If you're seeing this message, it means we're having trouble loading external resources on our website.

If you're behind a web filter, please make sure that the domains *.kastatic.org and *.kasandbox.org are unblocked.

Main content

Impacts of agricultural practices

Agricultural practices that can cause environmental damage include tilling, slash-and-burn farming, and the use of fertilizers. Created by Khan Academy.

Want to join the conversation?

Video transcript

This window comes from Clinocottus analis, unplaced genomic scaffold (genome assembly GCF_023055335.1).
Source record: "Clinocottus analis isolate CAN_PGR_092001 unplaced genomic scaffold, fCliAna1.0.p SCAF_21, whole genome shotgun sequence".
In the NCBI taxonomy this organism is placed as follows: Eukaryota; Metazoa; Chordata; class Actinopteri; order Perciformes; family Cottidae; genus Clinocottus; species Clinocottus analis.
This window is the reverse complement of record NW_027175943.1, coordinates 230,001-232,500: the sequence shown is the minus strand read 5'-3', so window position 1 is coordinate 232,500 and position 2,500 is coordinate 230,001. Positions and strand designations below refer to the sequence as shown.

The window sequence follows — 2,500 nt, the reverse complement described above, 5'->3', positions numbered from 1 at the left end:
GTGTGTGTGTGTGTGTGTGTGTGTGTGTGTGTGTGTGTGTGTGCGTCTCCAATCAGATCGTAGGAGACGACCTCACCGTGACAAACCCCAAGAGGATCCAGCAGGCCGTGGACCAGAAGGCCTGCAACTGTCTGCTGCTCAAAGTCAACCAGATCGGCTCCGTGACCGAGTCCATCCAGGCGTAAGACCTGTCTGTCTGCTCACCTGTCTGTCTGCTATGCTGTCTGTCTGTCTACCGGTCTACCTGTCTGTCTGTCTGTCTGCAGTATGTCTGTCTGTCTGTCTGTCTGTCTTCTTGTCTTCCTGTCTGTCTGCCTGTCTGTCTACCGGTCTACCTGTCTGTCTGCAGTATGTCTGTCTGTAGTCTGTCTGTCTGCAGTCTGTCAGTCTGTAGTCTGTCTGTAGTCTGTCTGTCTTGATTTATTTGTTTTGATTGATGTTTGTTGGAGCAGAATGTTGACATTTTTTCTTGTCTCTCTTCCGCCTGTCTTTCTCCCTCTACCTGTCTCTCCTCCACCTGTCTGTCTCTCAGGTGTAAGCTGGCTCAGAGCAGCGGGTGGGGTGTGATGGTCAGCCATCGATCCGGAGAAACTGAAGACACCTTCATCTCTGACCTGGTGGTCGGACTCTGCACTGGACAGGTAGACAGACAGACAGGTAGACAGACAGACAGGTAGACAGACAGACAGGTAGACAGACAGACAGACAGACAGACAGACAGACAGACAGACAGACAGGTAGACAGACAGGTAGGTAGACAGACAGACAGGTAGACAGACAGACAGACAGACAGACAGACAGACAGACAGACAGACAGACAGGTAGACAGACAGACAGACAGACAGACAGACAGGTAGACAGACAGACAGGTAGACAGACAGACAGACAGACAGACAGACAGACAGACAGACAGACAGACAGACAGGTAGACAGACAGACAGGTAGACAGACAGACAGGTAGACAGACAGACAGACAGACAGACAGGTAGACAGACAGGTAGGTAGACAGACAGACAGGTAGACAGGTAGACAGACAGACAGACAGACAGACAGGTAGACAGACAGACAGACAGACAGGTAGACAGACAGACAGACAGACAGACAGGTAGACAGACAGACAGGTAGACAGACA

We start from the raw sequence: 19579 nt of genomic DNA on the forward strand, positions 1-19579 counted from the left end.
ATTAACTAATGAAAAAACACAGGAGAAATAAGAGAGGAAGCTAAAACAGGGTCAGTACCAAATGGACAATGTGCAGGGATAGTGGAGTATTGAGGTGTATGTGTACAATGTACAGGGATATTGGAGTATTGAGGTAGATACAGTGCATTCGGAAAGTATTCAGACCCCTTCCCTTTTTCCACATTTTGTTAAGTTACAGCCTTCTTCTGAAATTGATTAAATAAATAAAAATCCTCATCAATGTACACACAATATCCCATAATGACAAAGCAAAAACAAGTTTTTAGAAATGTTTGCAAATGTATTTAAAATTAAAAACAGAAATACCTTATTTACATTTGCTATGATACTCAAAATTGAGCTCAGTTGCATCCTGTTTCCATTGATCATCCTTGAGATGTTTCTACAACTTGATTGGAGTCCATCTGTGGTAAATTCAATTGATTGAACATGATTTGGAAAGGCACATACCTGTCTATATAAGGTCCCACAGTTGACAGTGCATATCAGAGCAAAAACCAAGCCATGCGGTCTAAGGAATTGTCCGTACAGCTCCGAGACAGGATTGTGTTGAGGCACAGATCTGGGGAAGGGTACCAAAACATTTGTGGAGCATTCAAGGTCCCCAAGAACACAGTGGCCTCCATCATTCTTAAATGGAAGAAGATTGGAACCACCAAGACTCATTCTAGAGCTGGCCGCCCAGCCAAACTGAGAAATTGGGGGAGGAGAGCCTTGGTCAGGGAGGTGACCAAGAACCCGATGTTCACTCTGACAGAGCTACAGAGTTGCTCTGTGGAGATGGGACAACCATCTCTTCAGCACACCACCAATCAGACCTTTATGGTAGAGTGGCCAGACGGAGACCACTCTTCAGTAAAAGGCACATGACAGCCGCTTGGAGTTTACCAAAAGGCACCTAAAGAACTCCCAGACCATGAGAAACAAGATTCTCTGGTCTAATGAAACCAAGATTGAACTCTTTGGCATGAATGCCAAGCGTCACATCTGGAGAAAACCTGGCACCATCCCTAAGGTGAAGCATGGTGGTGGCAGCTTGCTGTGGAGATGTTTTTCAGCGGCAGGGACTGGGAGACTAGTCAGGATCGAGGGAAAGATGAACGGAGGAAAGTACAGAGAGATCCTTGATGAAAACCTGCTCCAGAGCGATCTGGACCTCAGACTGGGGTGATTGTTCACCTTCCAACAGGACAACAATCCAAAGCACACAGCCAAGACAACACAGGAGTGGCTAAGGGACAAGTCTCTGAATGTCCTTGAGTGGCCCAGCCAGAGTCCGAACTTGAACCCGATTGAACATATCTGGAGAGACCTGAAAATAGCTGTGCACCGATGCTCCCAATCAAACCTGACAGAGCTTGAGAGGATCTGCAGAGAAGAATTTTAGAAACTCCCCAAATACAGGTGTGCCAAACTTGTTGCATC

- [Voiceover] Hey there. Today I'm gonna cover the impacts of agricultural practices. And to do so, I'm gonna take you through my morning ritual. It sounds weird, but my bowl of multigrain Cheerios, and rice milk, and relaxing in my super comfy pajamas, they're all connected to intensive agricultural practices, in particular tilling, slash and burn farming, and fertilizers. So let's take a closer look at the Cheerios in my bowl. Most of my cereal here is actually composed of grains like oats, corn and barley, and growing grains typically starts with tilling in good quality soil with lots of nutrients. But what is tilling? In short, tilling is the process of turning soil, and it's really useful because loosening the soil allows farmers to easily control weeds and other pests at the surface of the soil, and it helps them to prepare the soil for seeding. Sometimes in areas that have been heavily farmed, the soil can become compacted over time. Here, tilling can help to break down the soil into smaller pieces, called soil aggregates, and allow for easier crop planting. Now, tillage has been done for thousands of years, but it's changed a lot from the past when we used human labor and big draft animals to till small fields, usually once per year. Nowadays, in the era of industrialized agriculture, large-scale farmers use heavy mechanized equipment that can till thousands of acres multiple times per year. Okay, we're growing more so we're tilling more, a lot more. And while soil tillage can help to loosen and aerate soil, what do you think happens when heavy machinery passes over the land and tears up the surface multiple times per year? This practice of repeated intensive tilling compacts the lower layers of the soil and loosens the top soil to the point that it loses the ability to hold water and nutrients in place. Tillage also reduces any leftover crop residue like plant stocks. So, in turn, the exposed soil surface becomes really vulnerable to wind and rain, because nothing is really holding the soil down or providing cover. So, what happens next? Loose soil can start to collect in surface runoff and become displaced through erosion. When this happens, soil, organic matter, and nutrients are literally washed or blown away. Who would have thought that these Cheerios were doing so much damage? But, there's some good news here too. Low till or no till farming alternatives can alleviate some of these problems thankfully. In the Palouse, a huge agricultural area in the Western US where a lot of grains, just like the ones in my cereal, are grown. No till farming is really important because the fields are, well, they're really steep and hilly and wind and rain can cause a lot of erosion when the soil is heavily tilled. By not tilling the fields, farmers can prevent soil erosion, and, more importantly, from my perspective, make sure that they can grow lots of grains for my Cheerios But wait, cereals aren't complete without milk. Now, I personally like rice milk because I'm lactose sensitive, and rice is commonly grown in temperate and tropical regions, oftentimes in areas where soil quality isn't the best and nutrients are lacking. So, how do farmers get nutrients back into the soil? And, more importantly, how do they grow rice for my rice milk at breakfast? Well, they often use slash and burn farming. So, like the name, forest plots are slashed or cut, left to dry and then burned. The ash left over from the burning fertilizes the soil. But, it's only a temporary benefit. After about three to five years, the productivity of slashed and burned plots goes down really quickly due to the loss of nutrients and as weeds start to grow again. When this happens, farmers simply abandon the field, move over to a new area and repeat the process. But it can take decades for these plots to recover once they've been slashed, burned, and farmed, and this practice can become a vicious cycle. In the Amazon, for example, people in rural areas rely on slash-and-burn so that they can make money selling the crops they grow or create open pastures for animals to graze. In the process, thousands of acres are burned each year. And as these trees and plants burn, enormous amounts of greenhouse gases, mainly carbon dioxide are produced, which contribute to climate change. And, sometimes too, fires may not be well-managed and can burn out of control causing huge, costly wildfires. But it's not all doom and gloom when it comes to my tasty rice milk. There are alternatives to slash and burn which include applying animal fertilizer like manure on used plots to add nutrients back to the soil or using alley cropping in which trees or other vegetation are planted between crops to help keep nutrients and moisture in the soil. All right, by now I've eaten my breakfast and I'm relaxing in my super comfy cotton pajamas, but turns out that cotton is actually a really finicky crop to grow and it requires a lot of fertilizers. And fertilizers help plants grow, but that's not a bad thing, right? And it's not. In fact, we've been using fertilizers for a millennia. For thousands of years, people have used natural fertilizers to replenish or increase nutrients in the soil and promote plant growth. Natural fertilizers meant that farmers use things like leftover crops, manure, wood ash, ground bones, fish or fish parts, and bird and bat poop. In the early 1800s though, scientists discovered that nitrogen, phosphorus, and potassium were key to plant growth. And in time, many farmers began to switch from natural fertilizers to artificial fertilizers with higher concentrations of these nutrients which greatly increased crop yields. In other words, farmers could grow more, and that means more cotton and more comfy pajamas. But, there's a catch. Now that farmers are growing more crops than any time in history, we've learned that there are impacts to using large amounts of very concentrated fertilizers. Applying too much fertilizer can pollute runoff water with excess fertilizer and pollute local surface waters. As nutrient rich materials like fertilizer make their way into nearby rivers, lakes, and oceans, they can cause major problems in the balance of nutrients in marine ecosystems. When too many nutrients from fertilizers saturate a body of water, called eutrophication, these nutrients feed the rapid growth of algae. In turn, these massive algae blooms can suck up all the oxygen in bodies of water and lead to enormous fish die-offs called dead zones. Quite a morbid situation and very different from the happy unicorns of my pajamas. But, there's ways to reduce the amount of fertilizers released into waterways. Farmers can limit the amount of fertilizer that they apply or use compost, which is decomposed organic material, as a fertilizer which tends to have lower and safer levels of nitrates and phosphates. And, there you have it. Common agricultural practices and their impacts in a nutshell, or really, a bowl of cereal.